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SALMONELLA OUTBREAK Ex-manager’s testimony dominates trial



Published: Sat, August 16, 2014 @ 12:00 a.m.

Associated Press

ALBANY, GA.

Two weeks into the trial of three people charged in a deadly salmonella outbreak, testimony by a former manager of a southwest Georgia peanut plant blamed for the outbreak has dominated the court’s time.

Samuel Lightsey has been on the stand for about five days, reviewing shipping slips, laboratory test results, emails and other documents one by one under questioning by federal prosecutor Patrick Hearn in the trial of Lightsey’s former boss, Peanut Corp. of America owner Stewart Parnell, and two others.

The salmonella outbreak in late 2008 and early 2009 sickened more than 700 people and killed nine — three in Minnesota, two in Ohio, two in Virginia, one in Idaho and one in North Carolina. It prompted one of the largest food recalls in U.S. history.

Lightsey managed the plant in Blakely from July 2008 until the company went bankrupt after the outbreak in 2009 and was the top manager, reporting directly to Parnell. He pleaded guilty to seven criminal counts in May and has become a key witness for the prosecution.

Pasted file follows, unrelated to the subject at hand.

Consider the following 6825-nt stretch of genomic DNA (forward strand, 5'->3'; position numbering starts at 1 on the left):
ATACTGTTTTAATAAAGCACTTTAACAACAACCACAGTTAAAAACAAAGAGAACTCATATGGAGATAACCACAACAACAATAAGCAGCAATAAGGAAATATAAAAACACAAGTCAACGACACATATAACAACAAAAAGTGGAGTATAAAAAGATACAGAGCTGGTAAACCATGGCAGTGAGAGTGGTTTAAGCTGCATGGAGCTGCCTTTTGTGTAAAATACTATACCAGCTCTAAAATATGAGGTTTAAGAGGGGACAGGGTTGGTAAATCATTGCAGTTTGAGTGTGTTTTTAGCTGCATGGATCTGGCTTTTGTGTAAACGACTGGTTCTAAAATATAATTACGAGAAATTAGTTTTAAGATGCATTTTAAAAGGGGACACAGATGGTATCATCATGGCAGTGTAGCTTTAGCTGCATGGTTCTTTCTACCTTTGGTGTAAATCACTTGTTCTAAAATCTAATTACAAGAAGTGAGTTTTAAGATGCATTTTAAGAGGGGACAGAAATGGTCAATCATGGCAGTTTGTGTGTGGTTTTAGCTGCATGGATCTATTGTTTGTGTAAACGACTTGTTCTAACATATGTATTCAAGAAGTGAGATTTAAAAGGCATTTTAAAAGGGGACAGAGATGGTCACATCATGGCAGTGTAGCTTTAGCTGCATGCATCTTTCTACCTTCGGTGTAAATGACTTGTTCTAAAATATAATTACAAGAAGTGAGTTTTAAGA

Hearn told U.S. District Judge W. Louis Sands on Wednesday that Lightsey’s testimony was taking considerably longer than he had anticipated.

Defense attorneys have made repeated objections as some documents are reviewed more than once and Lightsey’s testimony mirrors that of other witnesses, but the judge has overruled most of those objections.

The 76-count indictment accuses Parnell and his brother, food broker Michael Parnell, of shipping tainted products to customers and covering up lab tests showing they contained salmonella. It also charges Stewart Parnell and the plant’s quality assurance manager, Mary Wilkerson, with obstructing justice.

There are many counts of identical charges, and prosecutors need to prove each count individually. Many of the documents are reviewed repeatedly because they relate to more than one count, prosecutors have said.

Lightsey began his testimony Aug. 8 and was still being questioned by prosecutors when testimony wrapped up Friday afternoon. Defense attorneys haven’t had a chance to question him yet.


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